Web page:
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UCLA FYI

Stanford's Chris Owusu is dangerous right from the start

He has returned three kickoffs for touchdowns in the first four games.

October 01, 2009|Chris Foster

UCLA special teams coach Frank Gansz Jr. is giving nothing away this week other to say that Stanford's Chris Owusu is dangerous and the Bruins' kick coverage has to be better.

Call it the blatantly obvious plan.

Owusu, who attended Westlake Village Oaks Christian, is the X factor in Saturday's game. He already has returned three kickoffs for touchdowns this season, tying the Pacific 10 Conference season record held by USC's Anthony Davis (1974) and UCLA's Matthew Slater (2007).

He returned kickoffs for 91 yards (Washington), 94 yards (San Jose State) and 84 yards (Washington State).

That game-changing ability has already altered the momentum twice this season.

Said Stanford Coach Jim Harbaugh: "It happened on the opening kickoff twice, so right away we're playing ahead. It affects the field position the rest of the game."

UCLA's counter is Gansz, who knows what the Bruins face in Owusu.

"He gets downhill fast and he has great vision," Gansz said. "I thought this kid was good last year, so I'm not surprised with what he's doing."

Owusu averaged 28 yards on four kickoff returns, with a long of 54, against the Bruins last season. He enters Saturday's game leading the nation with a 59.2 average and has taken three of six kickoff returns to the end zone.

"We've seen every touchdown return five times," said Jeff Locke, who kicks off for UCLA. "So we've seen what not to do."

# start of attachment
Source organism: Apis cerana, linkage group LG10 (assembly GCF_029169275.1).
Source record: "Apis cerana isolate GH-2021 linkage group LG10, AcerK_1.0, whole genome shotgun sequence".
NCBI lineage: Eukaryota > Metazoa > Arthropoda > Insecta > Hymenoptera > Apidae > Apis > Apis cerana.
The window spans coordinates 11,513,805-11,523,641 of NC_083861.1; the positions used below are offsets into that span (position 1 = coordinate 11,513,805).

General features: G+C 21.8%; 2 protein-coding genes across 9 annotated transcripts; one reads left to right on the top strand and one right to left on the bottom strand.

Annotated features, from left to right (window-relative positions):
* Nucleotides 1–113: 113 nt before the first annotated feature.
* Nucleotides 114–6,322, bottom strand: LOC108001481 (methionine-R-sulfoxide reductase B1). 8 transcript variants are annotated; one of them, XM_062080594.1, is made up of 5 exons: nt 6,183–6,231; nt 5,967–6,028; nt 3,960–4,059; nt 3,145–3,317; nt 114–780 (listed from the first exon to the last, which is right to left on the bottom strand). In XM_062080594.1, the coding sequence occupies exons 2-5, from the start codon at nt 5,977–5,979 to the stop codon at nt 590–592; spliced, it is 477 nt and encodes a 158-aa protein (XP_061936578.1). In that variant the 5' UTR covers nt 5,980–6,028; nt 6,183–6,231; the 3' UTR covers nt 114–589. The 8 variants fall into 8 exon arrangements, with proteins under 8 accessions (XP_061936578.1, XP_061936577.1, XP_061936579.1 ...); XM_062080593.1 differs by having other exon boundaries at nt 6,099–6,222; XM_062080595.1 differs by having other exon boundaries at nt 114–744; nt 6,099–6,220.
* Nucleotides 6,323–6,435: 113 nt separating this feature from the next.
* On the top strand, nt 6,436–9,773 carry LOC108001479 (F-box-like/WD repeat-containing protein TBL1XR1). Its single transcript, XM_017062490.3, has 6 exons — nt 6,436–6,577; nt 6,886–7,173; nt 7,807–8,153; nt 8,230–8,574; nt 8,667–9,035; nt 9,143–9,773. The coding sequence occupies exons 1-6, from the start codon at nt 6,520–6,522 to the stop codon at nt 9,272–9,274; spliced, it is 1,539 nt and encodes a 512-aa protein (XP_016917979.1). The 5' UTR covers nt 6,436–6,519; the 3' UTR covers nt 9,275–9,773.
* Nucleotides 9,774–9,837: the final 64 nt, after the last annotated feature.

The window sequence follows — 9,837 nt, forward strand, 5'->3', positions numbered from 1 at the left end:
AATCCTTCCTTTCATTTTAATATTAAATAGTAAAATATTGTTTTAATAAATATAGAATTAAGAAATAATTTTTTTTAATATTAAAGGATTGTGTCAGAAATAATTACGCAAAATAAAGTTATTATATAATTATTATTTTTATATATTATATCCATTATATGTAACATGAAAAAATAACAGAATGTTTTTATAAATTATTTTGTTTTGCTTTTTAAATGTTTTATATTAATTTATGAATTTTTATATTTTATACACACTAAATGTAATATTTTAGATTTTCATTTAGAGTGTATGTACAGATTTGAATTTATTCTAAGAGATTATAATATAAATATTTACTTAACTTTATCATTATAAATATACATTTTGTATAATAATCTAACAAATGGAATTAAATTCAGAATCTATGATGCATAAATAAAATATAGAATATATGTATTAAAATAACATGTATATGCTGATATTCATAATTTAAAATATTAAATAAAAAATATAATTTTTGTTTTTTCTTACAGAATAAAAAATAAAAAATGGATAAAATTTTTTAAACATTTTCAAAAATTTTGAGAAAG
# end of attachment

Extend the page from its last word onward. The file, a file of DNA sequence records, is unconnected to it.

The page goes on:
That challenge comes at a time when Gansz is unhappy with UCLA's kickoff coverage. Every other area of the Bruins' special teams has been solid, but they gave up 33.8 yards a return against Kansas State in their last game.

Making the point, though, is easy this week.

"All you got to do is put the tape on" of Owusu, Gansz said. "But as much as it is about him, it's about the 10 other guys blocking for him."

The Gansz solution?

"You got to change it up, give him different things, different looks," he said. "That's all I'm going to say about it."

Said Harbaugh: "I know who coach Gansz is and he'll have a great plan." But, he said, "you make a decision to kick to [Owusu] or not. Either way it's good. The mortar kicks, short kicks, kicks out of bounds, they all give us good field position."

Prince close

Quarterback Kevin Prince, out nearly four weeks because of a fractured jaw, will have the rubber bands that have kept his jaw in place removed Sunday and have molding for a special mouthpiece done. Some of the rubber bands may be put back, but he should be cleared to practice next week.

Prince has tried to remain sharp by running, lifting weights and attending team meetings. He lost 10 pounds after his jaw was wired shut, but has gained five back living at home, where his mother, Meredith, has prepared meals in a blender.

"I've tried to do everything I can to keep my weight up and my body in shape," Prince said. "When I come back, I don't want to come out of that first game because I'm tired or I'm dehydrated."

Prince will not travel with the team, but he will attend the game at Stanford.

Quick hits

Andra Dellins, wife of UCLA associate athletic director/sports information director Marc Dellins, was awarded a game ball from the San Diego State game by the team Wednesday. She has been battling an illness this fall. . . . Stanford backup running back Jeremy Stewart (knee) is expected to play Saturday. . . . UCLA defensive end Reginald Stokes and guard Nick Ekbatani, who are both recovering from knee injuries, are questionable for the Stanford game.

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chris.foster@latimes.com

twitter.com/cfosterlatimes

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